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Apple Cider Vinegar for Lowering LDL Cholesterol

Apple Cider Vinegar For Lowering LDL Cholesterol

Apple Cider Vinegar has a long standing reputation as a health supplement. This golden brew is referred to as ACV by nutritionists who suggest adding it to salad dressings, soups, stews, baked goods and even cocktails. Herbalists use ACV as base for infusing their own version of herbal remedies classics like such as 4 Thieves Vinegar and Fire Cider Vinegar. Among the myriad of reasons it deserves its place in the spotlight is its proven effect of reducing low-density lipoprotein (LDL) cholesterol.

What is LDL Cholesterol?

Cholesterol is a fatty substance that our bodies make in order to digest food, make hormones, convert sunlight to vitamin D. As helpful as that is, not all cholesterol is the same. This waxy protein is broken into 2 groups: high-density lipoprotein (HDL) cholesterol and low-density lipoprotein (LDL) cholesterol. LDL has been labelled as the “bad” cholesterol although too much of both types is harmful. LDL attaches itself to the walls of our arteries and, if it goes unchecked, cause blocks to blood flow. After taking a lipid test, if your LDL levels are 190 or higher, you may be at risk for heart disease.

How Does Apple Cider Vinegar Help?

As of the publication of this article, there are no studies on humans that focus on how ACV effects cholesterol. It does, however, have a number of compounds that are documented in doing the trick. This nutritional favorite has natural acids such as acetic acid, lactic acid and malic acid. Even a small amount of these natural acids give your digestive system an extra boost in absorbing minerals locked within your food. It encourages your gall bladder and pancreas to excrete more of the digestive juices needed for healthy digestion. This is what gives your body the extra boost it needs to wash the LDL plaque out of your arteries.

ACV contains a water soluble fiber known as pectin. This is the same ingredient that is stirred into jam to make it thicker. Pectin binds with particles in your GI tract, breaking down into fat into smaller droplets. In this form, an enzyme called pancreatic lipase can more easily break fats into heart-healthy fatty acids.

Western Formulas

In Western Clinical medicine, organic apple cider vinegar is the favored vinegar as a liquid solvent (menstruum) to infuse herbs in. The most common blends will add warming herbs such as chili pepper/cayenne, onion, garlic, rosemary or ginger. Sometimes an herbalist will infuse the herbs for a few weeks and then strain out the herbs. Sometimes the herbs are left in the vinegar depending on the starchiness of the herb in question. It is frequently paired with heart-healthy herbs such as hawthorn or motherwort and nutritional supplements such as omega 3 fatty acids, red yeast rice, magnesium, potassium and coenzyme Q10 (CoQ10).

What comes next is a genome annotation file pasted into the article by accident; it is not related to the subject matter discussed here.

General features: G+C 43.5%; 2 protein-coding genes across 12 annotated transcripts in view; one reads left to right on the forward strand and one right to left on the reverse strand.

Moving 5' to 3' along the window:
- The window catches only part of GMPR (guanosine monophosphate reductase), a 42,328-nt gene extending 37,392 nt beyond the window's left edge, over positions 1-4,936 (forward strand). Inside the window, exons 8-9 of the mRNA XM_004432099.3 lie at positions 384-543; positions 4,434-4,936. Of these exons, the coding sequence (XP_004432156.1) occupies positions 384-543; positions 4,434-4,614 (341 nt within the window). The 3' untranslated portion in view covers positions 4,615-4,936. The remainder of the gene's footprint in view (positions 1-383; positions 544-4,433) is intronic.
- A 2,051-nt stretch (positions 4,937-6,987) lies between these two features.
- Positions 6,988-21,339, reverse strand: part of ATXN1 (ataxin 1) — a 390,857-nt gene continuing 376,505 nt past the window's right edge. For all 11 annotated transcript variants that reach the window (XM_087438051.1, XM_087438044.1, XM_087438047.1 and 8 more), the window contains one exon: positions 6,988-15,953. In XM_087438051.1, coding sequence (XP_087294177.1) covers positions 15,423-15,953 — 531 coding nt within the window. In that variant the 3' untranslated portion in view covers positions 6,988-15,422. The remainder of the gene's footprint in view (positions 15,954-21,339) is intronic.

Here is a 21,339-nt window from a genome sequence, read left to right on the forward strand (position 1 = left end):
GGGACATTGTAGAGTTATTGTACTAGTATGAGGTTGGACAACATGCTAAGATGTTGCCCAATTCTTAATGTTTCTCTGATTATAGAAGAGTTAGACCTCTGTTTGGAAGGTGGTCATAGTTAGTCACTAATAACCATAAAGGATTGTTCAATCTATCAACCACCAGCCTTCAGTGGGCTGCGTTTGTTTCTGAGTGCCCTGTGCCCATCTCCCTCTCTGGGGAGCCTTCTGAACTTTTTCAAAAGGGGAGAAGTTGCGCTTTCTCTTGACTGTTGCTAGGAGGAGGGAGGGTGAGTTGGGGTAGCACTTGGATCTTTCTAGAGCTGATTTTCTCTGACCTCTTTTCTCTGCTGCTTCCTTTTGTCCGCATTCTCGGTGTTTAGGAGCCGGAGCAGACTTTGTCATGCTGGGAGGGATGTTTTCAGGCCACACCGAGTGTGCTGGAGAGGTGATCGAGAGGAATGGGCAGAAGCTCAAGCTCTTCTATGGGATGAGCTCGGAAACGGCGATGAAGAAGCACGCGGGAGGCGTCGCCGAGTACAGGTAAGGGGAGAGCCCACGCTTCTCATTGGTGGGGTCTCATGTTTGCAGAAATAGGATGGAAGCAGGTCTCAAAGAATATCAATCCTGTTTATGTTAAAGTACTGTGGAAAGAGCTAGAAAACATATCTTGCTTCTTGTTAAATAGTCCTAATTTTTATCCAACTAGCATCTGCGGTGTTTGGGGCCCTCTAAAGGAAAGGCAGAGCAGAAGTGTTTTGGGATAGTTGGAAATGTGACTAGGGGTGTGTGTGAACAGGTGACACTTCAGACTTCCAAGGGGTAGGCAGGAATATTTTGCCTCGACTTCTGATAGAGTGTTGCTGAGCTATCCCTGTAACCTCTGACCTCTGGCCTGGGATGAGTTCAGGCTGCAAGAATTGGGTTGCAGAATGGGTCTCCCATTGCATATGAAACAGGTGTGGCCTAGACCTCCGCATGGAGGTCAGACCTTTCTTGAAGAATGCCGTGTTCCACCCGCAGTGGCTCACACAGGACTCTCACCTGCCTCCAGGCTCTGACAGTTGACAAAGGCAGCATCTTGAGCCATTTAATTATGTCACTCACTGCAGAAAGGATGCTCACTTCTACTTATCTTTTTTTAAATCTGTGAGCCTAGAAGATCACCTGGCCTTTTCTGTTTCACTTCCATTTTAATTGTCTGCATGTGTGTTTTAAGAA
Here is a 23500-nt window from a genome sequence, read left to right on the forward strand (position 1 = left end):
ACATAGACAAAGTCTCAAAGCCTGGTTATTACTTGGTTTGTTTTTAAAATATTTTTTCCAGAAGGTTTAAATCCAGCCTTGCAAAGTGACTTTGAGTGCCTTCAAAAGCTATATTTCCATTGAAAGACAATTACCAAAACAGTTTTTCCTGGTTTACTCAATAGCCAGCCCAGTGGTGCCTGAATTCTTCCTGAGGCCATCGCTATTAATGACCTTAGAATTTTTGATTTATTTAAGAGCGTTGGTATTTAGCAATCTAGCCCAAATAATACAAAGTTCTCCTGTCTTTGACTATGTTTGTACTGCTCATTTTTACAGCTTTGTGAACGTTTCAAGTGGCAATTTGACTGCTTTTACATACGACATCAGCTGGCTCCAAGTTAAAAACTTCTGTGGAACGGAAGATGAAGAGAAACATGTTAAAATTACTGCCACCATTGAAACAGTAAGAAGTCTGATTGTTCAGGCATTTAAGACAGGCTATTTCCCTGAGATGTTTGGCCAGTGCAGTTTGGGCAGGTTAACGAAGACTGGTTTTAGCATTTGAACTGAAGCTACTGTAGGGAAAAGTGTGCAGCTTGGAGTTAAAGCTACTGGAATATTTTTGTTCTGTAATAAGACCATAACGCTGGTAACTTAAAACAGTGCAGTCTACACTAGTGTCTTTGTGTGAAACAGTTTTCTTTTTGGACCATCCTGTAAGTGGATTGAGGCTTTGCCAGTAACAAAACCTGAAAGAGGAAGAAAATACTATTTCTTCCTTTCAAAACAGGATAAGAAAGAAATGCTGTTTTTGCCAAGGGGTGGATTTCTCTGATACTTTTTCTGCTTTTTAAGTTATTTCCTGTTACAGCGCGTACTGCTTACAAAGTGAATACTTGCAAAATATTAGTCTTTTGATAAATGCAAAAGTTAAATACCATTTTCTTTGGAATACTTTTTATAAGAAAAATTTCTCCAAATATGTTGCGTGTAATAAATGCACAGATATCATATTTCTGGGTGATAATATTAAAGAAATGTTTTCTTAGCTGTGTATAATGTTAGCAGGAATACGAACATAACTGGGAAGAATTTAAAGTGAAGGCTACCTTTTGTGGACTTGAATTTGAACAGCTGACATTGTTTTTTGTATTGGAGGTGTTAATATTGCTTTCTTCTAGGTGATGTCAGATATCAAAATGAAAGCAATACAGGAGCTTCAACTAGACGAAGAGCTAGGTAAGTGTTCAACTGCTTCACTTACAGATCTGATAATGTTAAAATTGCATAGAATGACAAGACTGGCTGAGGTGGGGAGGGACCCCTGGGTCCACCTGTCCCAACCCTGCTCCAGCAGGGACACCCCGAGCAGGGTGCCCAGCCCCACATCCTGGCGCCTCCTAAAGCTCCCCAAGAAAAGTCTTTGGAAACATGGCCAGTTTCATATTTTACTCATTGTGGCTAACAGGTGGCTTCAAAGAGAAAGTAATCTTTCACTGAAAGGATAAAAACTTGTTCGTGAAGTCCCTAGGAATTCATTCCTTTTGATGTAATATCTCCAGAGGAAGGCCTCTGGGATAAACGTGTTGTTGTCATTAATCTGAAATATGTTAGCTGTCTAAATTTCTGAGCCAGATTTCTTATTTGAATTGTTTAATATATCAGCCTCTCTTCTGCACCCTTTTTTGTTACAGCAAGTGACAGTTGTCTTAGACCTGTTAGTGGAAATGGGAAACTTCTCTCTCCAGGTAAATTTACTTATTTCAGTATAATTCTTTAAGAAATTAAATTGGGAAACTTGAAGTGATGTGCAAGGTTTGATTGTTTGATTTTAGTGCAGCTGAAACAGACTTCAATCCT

Apple cider vinegar infused is spring greens such as nettle, dandelion or chickweed is a common suggestion from herbalists. ACV can lower potassium. The spring greens listed above are high in trace minerals including potassium. The infusion then doubles as an herbal and nutritional supplement.

Dosage

When not taken as an ingredient in food, 1 or 2 tablespoons of ACV is taken daily for several months or until the lipid levels reduce to a safer level. Dietary changes and exercise regimes compliment the nutritional formulas mentioned above. Always rinse your mouth with water after drinking straight or infused apple cider vinegar as the acetic acid is damaging to your tooth enamel. No more than 2 tablespoons of straight ACV should be taken by mouth a day or either stomach upset or esophageal damage can occur.

Contraindications

Some people are allergic to apples. Do not use it if you are allergic. Be sure to notify your herbalist if you have any allergies. Medication such as digoxin, water pills (diuretics), and insulin all lower your potassium levels. As ACV also lowers your potassium, be sure to talk to your certified healthcare provider before adding it to your diet.

Further Research on Apple Cider Vinegar

NCBI: Vinegar: Medicinal Uses and Antiglycemic Effect

Benefits of Vinegar: Properties of Vinegar

NCBI: Apple Cider Vinegar Attenuates Lipid Profile in Normal and Diabetic Rats

 

Sue Sierralupe

Sue Sierralupé is a Certified Master Herbalist, Master Gardener and Sustainable Landscape Specialist. She is the clinic manager and lead herbalist at Occupy Medical clinic. Sue is author of The Pocket Herbal: Medicinal Plants that Changed the World and co-author of The Practical Herbalist Herbal Folios series. Follow her blog at Herbalism Manifesto for commentary on herbs, parenting, nutrition and a whole lot more.


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